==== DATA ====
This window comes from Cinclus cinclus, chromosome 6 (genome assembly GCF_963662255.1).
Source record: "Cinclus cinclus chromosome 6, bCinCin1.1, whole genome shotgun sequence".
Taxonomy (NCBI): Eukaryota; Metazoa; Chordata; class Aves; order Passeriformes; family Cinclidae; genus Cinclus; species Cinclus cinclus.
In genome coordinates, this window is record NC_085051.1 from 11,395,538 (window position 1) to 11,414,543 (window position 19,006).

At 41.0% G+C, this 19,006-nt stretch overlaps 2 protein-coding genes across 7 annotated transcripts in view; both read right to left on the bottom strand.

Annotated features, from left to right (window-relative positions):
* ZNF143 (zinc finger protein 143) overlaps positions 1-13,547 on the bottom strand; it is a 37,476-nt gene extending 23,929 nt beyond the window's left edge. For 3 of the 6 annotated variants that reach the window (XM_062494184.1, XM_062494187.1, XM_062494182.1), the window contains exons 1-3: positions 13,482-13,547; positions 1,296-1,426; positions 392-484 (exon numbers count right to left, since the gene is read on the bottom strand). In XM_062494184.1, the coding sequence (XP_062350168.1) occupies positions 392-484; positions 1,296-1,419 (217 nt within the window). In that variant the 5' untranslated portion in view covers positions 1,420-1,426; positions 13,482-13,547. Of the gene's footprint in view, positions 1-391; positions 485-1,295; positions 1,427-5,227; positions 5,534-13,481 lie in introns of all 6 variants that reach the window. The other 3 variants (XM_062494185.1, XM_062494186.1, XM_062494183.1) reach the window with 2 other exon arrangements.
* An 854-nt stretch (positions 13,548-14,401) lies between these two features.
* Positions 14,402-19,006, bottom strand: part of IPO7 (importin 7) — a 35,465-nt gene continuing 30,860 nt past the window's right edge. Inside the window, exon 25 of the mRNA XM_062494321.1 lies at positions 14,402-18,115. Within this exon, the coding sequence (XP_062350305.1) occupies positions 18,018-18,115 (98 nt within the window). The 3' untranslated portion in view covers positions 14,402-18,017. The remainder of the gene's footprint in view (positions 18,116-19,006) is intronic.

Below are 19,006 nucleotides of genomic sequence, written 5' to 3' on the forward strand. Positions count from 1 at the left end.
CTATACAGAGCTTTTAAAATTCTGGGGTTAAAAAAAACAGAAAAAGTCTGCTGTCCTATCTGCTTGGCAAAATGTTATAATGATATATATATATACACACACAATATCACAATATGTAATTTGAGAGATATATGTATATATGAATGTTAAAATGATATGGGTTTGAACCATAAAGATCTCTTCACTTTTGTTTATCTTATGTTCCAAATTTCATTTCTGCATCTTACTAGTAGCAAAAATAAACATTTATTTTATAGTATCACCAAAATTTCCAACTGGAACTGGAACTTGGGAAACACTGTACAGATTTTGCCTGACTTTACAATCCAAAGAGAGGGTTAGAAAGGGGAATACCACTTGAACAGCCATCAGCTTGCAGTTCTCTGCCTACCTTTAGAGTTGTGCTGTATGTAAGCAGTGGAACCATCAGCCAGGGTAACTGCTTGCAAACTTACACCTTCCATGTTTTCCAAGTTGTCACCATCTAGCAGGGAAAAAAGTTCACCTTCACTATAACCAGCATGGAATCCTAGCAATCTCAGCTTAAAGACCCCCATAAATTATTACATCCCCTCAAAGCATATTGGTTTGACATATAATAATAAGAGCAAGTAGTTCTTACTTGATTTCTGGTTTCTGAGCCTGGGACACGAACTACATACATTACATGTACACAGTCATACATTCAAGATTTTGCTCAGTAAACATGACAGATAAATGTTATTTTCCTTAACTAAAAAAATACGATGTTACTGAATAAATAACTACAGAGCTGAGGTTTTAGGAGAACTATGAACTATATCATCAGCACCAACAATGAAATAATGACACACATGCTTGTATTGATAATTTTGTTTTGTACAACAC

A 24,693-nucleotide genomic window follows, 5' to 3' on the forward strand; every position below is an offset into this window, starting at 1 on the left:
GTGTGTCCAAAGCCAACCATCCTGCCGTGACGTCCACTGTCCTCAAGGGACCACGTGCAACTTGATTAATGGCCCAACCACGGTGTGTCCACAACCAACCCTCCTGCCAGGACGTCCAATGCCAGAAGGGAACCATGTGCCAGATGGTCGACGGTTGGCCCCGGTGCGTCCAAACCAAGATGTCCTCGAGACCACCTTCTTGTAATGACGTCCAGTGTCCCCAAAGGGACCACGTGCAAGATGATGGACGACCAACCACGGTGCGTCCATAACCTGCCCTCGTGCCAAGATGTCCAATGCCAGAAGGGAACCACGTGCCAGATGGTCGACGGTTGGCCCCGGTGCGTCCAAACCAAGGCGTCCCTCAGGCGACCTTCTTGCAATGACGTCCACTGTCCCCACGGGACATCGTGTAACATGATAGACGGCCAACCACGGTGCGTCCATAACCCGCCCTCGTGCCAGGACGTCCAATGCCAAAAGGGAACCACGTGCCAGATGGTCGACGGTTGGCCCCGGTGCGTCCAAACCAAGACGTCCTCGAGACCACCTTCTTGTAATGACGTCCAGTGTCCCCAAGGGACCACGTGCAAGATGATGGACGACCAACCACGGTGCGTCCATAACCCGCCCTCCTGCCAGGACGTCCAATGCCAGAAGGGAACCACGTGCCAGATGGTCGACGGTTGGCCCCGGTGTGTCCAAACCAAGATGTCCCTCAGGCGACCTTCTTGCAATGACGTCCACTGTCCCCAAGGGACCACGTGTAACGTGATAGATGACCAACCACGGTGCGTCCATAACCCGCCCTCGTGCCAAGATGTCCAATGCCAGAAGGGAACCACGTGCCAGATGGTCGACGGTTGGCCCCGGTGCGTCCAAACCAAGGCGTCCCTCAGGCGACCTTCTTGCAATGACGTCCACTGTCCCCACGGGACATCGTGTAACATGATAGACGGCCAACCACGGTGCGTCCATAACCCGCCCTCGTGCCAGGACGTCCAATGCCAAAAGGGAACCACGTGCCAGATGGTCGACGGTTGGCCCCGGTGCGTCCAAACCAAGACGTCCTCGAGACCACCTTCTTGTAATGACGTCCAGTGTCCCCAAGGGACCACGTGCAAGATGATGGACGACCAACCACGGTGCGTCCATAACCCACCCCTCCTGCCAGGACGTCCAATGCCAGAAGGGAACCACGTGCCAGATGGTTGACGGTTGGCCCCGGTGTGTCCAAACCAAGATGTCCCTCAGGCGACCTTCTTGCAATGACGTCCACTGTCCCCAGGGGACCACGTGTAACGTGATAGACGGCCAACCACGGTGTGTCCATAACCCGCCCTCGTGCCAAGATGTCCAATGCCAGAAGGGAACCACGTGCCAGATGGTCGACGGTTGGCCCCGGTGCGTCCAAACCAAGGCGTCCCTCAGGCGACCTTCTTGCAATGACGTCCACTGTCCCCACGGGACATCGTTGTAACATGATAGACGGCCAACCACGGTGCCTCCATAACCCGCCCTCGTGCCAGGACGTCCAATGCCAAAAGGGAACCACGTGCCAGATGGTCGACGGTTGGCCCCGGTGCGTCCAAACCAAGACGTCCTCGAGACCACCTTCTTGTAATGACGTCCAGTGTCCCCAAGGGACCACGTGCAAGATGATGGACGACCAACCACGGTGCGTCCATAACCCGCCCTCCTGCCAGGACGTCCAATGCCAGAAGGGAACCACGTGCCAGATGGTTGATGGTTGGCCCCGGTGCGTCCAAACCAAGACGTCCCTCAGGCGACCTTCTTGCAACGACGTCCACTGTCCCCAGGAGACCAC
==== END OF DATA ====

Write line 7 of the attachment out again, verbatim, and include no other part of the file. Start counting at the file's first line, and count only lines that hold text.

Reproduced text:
* ZNF143 (zinc finger protein 143) overlaps positions 1-13,547 on the bottom strand; it is a 37,476-nt gene extending 23,929 nt beyond the window's left edge. For 3 of the 6 annotated variants that reach the window (XM_062494184.1, XM_062494187.1, XM_062494182.1), the window contains exons 1-3: positions 13,482-13,547; positions 1,296-1,426; positions 392-484 (exon numbers count right to left, since the gene is read on the bottom strand). In XM_062494184.1, the coding sequence (XP_062350168.1) occupies positions 392-484; positions 1,296-1,419 (217 nt within the window). In that variant the 5' untranslated portion in view covers positions 1,420-1,426; positions 13,482-13,547. Of the gene's footprint in view, positions 1-391; positions 485-1,295; positions 1,427-5,227; positions 5,534-13,481 lie in introns of all 6 variants that reach the window. The other 3 variants (XM_062494185.1, XM_062494186.1, XM_062494183.1) reach the window with 2 other exon arrangements.